1. What was a watchman to do when he saw the sword come upon the land?
Warn the people: “(1) Again the word of the LORD came unto me, saying, (2) Son of man, speak to the children of thy people, and say unto them, When I bring the sword upon a land, if the people of the land take a man of their coasts, and set him for their watchman: (3) If when he seeth the sword come upon the land, he blow the trumpet, and warn the people” (Ezekiel 33:1-3).
- God expected Ezekiel to go and speak His words (Jeremiah 42:4, Jonah 3:1-2, and II Timothy 4:2).
- At this time, the coming of the sword was by the will of God (Jeremiah 25:31 and Ezekiel 11:8).
- The watchman set upon the wall (Isaiah 62:6).
- The work was to warn when attacks were coming (Nehemiah 4:15-18, Jeremiah 4:5, Jeremiah 6:1, and Joel 2:1).
2. Who was at fault if the watchman blew the trumpet and someone didn’t heed the warning?
The person who ignored the warning was at fault if they didn’t take heed: “(4) Then whosoever heareth the sound of the trumpet, and taketh not warning; if the sword come, and take him away, his blood shall be upon his own head. (5) He heard the sound of the trumpet, and took not warning; his blood shall be upon him. But he that taketh warning shall deliver his soul. (6) But if the watchman see the sword come, and blow not the trumpet, and the people be not warned; if the sword come, and take any person from among them, he is taken away in his iniquity; but his blood will I require at the watchman's hand” (Ezekiel 33:4-6).
- If they heard, but didn’t take the warning (Jeremiah 6:13-17).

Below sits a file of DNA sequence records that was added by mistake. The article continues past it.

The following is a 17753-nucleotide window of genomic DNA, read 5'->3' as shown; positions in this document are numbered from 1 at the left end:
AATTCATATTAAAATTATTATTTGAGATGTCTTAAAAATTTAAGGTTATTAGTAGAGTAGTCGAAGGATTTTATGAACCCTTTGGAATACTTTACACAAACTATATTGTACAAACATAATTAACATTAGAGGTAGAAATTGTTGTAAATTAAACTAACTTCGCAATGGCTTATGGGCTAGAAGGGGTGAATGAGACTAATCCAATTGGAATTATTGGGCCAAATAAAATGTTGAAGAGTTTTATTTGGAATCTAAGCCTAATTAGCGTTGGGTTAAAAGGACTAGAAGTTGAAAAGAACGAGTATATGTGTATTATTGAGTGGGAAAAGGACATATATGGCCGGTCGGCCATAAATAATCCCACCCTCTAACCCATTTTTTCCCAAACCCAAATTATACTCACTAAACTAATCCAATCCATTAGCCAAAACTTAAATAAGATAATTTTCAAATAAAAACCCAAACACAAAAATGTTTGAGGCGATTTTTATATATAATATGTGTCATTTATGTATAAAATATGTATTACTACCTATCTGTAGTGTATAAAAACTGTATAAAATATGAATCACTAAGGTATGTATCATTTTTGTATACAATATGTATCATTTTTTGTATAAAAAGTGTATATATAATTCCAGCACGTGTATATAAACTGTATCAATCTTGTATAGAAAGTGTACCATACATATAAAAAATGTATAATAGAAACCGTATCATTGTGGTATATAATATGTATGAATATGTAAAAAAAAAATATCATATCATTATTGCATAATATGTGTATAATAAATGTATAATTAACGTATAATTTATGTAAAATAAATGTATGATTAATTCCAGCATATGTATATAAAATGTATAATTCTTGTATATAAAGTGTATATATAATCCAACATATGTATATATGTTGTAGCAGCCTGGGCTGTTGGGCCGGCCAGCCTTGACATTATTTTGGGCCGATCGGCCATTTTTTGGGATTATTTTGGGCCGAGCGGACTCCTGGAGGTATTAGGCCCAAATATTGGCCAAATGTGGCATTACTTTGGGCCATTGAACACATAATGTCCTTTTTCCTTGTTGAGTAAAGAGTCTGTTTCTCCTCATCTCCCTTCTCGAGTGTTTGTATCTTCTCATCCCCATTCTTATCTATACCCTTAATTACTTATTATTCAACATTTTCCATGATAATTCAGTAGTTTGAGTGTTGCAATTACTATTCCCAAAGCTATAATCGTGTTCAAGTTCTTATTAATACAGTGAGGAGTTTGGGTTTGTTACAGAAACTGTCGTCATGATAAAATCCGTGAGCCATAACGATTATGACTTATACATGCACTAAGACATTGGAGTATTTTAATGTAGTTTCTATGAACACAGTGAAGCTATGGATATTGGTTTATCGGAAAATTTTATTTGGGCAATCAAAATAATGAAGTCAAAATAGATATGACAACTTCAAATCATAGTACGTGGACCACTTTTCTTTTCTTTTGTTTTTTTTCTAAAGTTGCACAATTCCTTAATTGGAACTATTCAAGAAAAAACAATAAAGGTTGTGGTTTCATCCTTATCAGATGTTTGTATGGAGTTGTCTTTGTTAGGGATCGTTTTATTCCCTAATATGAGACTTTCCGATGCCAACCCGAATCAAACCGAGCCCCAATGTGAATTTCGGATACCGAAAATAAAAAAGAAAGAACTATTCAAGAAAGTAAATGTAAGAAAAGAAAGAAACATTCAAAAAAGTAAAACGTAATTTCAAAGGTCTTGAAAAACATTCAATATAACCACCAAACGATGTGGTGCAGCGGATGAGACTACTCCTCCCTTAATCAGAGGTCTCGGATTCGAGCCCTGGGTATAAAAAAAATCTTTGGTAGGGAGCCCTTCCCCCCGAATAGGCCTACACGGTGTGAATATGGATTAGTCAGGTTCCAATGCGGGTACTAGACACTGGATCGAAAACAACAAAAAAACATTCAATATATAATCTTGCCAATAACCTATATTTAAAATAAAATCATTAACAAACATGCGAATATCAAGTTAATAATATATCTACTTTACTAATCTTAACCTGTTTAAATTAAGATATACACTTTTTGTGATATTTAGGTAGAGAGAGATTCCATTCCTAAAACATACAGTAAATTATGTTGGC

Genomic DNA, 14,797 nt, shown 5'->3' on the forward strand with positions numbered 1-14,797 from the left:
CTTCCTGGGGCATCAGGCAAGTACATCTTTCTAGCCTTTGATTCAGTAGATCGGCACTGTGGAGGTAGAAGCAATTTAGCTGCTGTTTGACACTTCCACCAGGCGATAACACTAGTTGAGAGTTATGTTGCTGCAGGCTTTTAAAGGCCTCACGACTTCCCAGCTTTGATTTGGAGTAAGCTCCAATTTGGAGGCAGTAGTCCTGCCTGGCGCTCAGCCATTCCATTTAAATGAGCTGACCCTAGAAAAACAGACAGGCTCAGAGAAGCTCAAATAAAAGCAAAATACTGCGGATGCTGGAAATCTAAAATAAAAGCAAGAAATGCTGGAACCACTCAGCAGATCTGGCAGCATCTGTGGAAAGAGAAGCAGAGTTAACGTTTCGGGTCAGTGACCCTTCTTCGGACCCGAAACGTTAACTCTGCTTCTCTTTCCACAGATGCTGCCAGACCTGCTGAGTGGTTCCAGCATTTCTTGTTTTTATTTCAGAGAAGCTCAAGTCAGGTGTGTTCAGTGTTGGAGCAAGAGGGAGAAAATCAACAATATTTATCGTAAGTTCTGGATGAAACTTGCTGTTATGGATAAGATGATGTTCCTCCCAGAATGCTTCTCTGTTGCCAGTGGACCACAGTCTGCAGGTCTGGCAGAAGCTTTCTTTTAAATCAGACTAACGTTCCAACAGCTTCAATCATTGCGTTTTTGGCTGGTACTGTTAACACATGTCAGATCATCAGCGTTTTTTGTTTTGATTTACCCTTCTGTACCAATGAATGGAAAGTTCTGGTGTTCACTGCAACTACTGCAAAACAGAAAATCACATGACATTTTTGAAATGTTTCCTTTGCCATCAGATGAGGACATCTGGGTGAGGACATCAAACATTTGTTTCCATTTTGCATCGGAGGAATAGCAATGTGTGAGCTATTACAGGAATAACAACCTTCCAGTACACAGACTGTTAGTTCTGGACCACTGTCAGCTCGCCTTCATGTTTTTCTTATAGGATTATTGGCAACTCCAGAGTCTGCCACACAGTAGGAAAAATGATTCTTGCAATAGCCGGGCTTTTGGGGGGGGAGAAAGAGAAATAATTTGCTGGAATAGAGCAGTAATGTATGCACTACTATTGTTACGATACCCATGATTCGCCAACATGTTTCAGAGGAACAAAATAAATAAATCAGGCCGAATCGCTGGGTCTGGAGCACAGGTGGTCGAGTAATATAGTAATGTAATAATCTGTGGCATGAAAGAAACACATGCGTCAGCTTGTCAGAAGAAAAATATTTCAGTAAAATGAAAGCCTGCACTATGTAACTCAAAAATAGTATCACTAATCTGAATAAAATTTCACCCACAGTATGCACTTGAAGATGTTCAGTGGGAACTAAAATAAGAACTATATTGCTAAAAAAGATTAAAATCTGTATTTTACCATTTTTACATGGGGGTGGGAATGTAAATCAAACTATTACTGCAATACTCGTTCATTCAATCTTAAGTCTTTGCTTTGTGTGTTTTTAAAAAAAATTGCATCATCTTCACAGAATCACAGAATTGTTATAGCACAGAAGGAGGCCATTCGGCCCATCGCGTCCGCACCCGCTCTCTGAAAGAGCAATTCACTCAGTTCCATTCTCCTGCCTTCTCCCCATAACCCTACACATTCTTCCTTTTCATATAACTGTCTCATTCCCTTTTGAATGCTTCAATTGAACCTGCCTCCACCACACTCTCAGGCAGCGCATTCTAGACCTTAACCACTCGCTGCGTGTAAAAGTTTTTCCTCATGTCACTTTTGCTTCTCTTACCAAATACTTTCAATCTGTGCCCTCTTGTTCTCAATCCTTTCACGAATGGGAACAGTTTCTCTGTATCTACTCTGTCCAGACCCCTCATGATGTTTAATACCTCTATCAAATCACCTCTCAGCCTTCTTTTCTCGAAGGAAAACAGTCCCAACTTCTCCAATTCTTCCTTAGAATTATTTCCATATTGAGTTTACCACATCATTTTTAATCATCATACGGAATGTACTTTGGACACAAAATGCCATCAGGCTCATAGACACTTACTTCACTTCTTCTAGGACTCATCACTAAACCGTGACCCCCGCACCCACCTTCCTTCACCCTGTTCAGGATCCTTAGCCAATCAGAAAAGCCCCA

- Blood upon them (Matthew 10:5-15).
- Both die if the watchman doesn’t warn, but God’s judgment for the failure cometh upon the watchman. This applies spiritually too (Matthew 15:1-14).
3. What did Ezekiel need to do to deliver his soul?
He needed to warn the Israel concerning the Lord’s judgment upon them: “(7) So thou, O son of man, I have set thee a watchman unto the house of Israel; therefore thou shalt hear the word at my mouth, and warn them from me. (8) When I say unto the wicked, O wicked man, thou shalt surely die; if thou dost not speak to warn the wicked from his way, that wicked man shall die in his iniquity; but his blood will I require at thine hand. (9) Nevertheless, if thou warn the wicked of his way to turn from it; if he do not turn from his way, he shall die in his iniquity; but thou hast delivered thy soul” (Ezekiel 33:7-9).
- These things are discussed here as well as in chapters three and eighteen. As a chosen spiritual watchman (Jeremiah 23:28 and Jeremiah 26:2), Ezekiel needed to warn everyone (Colossians 1:28 and I Thessalonians 4:1-2; cf. James 5:19-20) of what is to come if they erred and did not repent (Luke 13:1-9).
- As we addressed already in chapter two, Israel was rebellious. God expected
- Ezekiel to go and preach regardless of the result (Ezekiel 2:1-8).
- The message to the wicked is clear (Psalms 37:20, Proverbs 11:21, and Isaiah 3:11).
- There is a heightened accountability for those whom are teachers (James 3:1).
- To be free from guilt, the messenger must faithfully publish the message (Acts 20:20-27).
- The false prophets were not only remaining silent about what was to come, but they were providing false peace (Jeremiah 14:13-16).
- The messenger is not accountable for the rejection of the message (Luke 8:1-15). The power of conversion is not in man or in the certain delivery skills of a person (I Corinthians 1:18-3:6), but in the word of God (Romans 1:16, Romans 10:14-17, and Colossians 1:5-6).